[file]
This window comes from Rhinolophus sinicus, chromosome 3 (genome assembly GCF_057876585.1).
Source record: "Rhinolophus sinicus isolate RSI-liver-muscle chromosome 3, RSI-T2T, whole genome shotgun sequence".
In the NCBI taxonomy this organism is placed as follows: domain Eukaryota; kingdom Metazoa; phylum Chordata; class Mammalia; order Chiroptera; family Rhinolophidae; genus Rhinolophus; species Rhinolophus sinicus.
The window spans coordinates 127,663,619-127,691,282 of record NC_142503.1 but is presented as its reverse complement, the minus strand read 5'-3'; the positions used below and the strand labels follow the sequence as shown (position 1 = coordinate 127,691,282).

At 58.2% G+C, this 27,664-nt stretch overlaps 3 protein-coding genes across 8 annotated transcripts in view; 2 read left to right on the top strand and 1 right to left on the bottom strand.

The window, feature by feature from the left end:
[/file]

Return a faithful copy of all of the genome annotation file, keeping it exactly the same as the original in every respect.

This window comes from Rhinolophus sinicus, chromosome 3 (genome assembly GCF_057876585.1).
Source record: "Rhinolophus sinicus isolate RSI-liver-muscle chromosome 3, RSI-T2T, whole genome shotgun sequence".
In the NCBI taxonomy this organism is placed as follows: domain Eukaryota; kingdom Metazoa; phylum Chordata; class Mammalia; order Chiroptera; family Rhinolophidae; genus Rhinolophus; species Rhinolophus sinicus.
The window spans coordinates 127,663,619-127,691,282 of record NC_142503.1 but is presented as its reverse complement, the minus strand read 5'-3'; the positions used below and the strand labels follow the sequence as shown (position 1 = coordinate 127,691,282).

At 58.2% G+C, this 27,664-nt stretch overlaps 3 protein-coding genes across 8 annotated transcripts in view; 2 read left to right on the top strand and 1 right to left on the bottom strand.

The window, feature by feature from the left end: